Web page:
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Abbas and the future of Palestine

Author: Henry Siegman, Former Senior Fellow and Former Director for the U.S./Middle East Project
June 28, 2006
International Herald Tribune

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The capture of an Israeli soldier in a raid by Palestinian militants from Gaza has diverted attention from a less dramatic but, in the long run, more consequential leadership struggle within the Palestinian Authority.

In recent weeks, Mahmoud Abbas, president of the Palestinian Authority, has won near-universal praise for his strong leadership with his challenge to Hamas to accept a “prisoner’s initiative” as Palestinian national policy. The initiative, drawn up by Palestinian leaders from all political parties who are imprisoned in Israeli jails, including Hamas and Islamic Jihad, would implicitly recognize the state of Israel—something the Hamas-led Palestinian Authority has so far refused to do.

The man who for long had been described dismissively by Israel’s political establishment as a “featherless chicken” and politically irrelevant seems to have transformed himself into an admired leader. He has done this by challenging Hamas to climb down from its dogmatic refusal to recognize Israel’s legitimacy or face a national referendum on this issue.

Until quite recently, it was believed that Palestinians would repudiate Hamas’s rejectionist stance in such a referendum, an outcome that would enable Abbas to call new elections that presumably would topple Hamas and bring Fatah, Abbas’s political party, back to power.

There was never any realistic basis for this expectation. Recent polls indicate that the referendum is unlikely to be approved, and a Fatah electoral victory in a face-off with Hamas is even less likely.

But all of this is beside the point. The real test of Abbas’s leadership is not whether he can bring about the downfall of the Hamas-led government, which is Israel’s goal and would also greatly please Washington, but whether he can restore a sense of national unity to a deeply divided Palestinian population, and in the process re-establish his own credibility.

That credibility was damaged not by the nastiness of Israeli invective directed at Abbas by Ariel Sharon and Prime Minister Ehud Olmert, but by Abbas’s failure to clean the soiled stables of the Fatah-run Palestinian Authority following his election in January 2005.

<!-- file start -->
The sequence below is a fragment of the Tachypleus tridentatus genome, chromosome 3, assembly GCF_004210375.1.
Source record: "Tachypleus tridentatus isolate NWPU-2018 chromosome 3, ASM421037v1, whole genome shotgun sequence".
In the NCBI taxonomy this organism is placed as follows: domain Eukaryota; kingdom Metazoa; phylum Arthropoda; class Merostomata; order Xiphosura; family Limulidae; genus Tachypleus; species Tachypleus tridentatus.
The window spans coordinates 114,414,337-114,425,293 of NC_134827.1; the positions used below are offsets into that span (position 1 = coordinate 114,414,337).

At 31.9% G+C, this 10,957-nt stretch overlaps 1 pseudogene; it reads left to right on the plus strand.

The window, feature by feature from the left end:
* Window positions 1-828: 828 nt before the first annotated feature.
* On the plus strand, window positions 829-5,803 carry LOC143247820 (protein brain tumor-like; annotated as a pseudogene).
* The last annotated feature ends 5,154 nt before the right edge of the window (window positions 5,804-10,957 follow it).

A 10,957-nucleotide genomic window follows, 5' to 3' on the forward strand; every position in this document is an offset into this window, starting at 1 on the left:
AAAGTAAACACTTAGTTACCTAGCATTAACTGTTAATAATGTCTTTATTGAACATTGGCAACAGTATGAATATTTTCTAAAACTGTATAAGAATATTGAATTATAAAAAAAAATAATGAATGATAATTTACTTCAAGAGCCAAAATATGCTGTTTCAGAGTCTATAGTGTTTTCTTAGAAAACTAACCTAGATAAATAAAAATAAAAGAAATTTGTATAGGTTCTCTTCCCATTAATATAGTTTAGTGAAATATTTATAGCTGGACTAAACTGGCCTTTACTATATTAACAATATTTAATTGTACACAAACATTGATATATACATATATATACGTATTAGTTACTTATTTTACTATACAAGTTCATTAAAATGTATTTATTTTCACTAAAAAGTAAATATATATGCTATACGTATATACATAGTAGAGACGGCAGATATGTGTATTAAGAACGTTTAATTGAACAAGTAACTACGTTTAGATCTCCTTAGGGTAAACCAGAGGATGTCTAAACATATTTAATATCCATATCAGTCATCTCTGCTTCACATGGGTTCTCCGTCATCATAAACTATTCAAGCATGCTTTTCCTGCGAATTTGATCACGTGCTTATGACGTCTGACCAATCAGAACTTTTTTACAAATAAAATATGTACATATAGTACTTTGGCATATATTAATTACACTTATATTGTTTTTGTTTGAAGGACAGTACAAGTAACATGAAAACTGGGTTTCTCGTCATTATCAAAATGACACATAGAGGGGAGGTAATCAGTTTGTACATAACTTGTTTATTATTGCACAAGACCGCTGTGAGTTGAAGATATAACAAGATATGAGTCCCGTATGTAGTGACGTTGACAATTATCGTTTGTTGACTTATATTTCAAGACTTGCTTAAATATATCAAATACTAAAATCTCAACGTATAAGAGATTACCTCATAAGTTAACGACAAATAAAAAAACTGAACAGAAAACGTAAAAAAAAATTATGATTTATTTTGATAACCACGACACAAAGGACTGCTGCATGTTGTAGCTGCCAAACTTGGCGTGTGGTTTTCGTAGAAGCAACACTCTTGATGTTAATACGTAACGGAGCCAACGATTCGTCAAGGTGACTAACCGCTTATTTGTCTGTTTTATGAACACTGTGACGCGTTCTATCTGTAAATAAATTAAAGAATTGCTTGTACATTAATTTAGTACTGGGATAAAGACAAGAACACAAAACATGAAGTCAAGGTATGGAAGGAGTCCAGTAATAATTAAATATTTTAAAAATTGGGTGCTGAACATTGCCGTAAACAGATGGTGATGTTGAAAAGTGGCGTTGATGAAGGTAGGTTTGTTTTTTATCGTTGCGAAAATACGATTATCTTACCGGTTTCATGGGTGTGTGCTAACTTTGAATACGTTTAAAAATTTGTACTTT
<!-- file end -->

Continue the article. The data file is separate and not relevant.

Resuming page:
Not only was Abbas unable or unwilling to replace corrupt and dysfunctional members of Fatah’s leadership with a younger generation of Palestinians who demanded reform and democratic governance; he made matters worse by placing large numbers of Palestinians on the payroll of an already bloated bureaucracy as he sought to improve Fatah’s chances in the recent legislative elections that brought Hamas to power.

Abbas now has an unusual opportunity to redeem that record. However, he will only worsen it—and his own reputation—if he uses this opportunity for narrow political gain and the return of discredited Fatah colleagues to governmental positions they abused so egregiously in the past.

Instead, his first goal should be the forging of national unity between Hamas, Fatah and the other political parties. Without such unity, Palestinians do not have a prayer of overcoming Israeli designs on Palestinian territory.

The undermining and ousting of Hamas would do nothing to improve chances for the resumption of a peace process. Olmert may reward Abbas with one or more show meetings, but these will produce no results. Indeed, they are likely to drive prospects for peace-making beyond everyone’s reach, for Palestinians will see the rejection of their democratic choice of Hamas as a collaborationist act that ended what chances may have existed for Hamas’s transformation into a more moderate political force.

Hamas itself will have been driven back to relying solely on violent resistance, ending whatever hope may still exist for a renewal of a peace process.

Abbas’s second goal should be the establishment of a Palestinian government of experts—people of integrity and experience—backed by a political coalition that gives Hamas’s victory in the recent democratic elections its proper due.

Finally, Abbas must cooperate with Hamas in persuading the Palestinian Legislative Council to adopt long-delayed reforms.

Whatever the implications of Hamas’s ascendancy, it has created an unusual opportunity for a thorough reform of the Palestinian Authority and its institutions. Hamas clearly has no vested interest in defending the status quo.

It is the achievement of these goals in the national dialogue that Abbas, Hamas and other Palestinian parties are now engaged in—and not the undoing of what international observers have called the most honest and democratic election in the Arab world—that holds the only hope of advancing the Palestinian national cause, and for gaining deserved respect for Abbas’s leadership.

This article appears in full on CFR.org by permission of its original publisher. It was originally available here.

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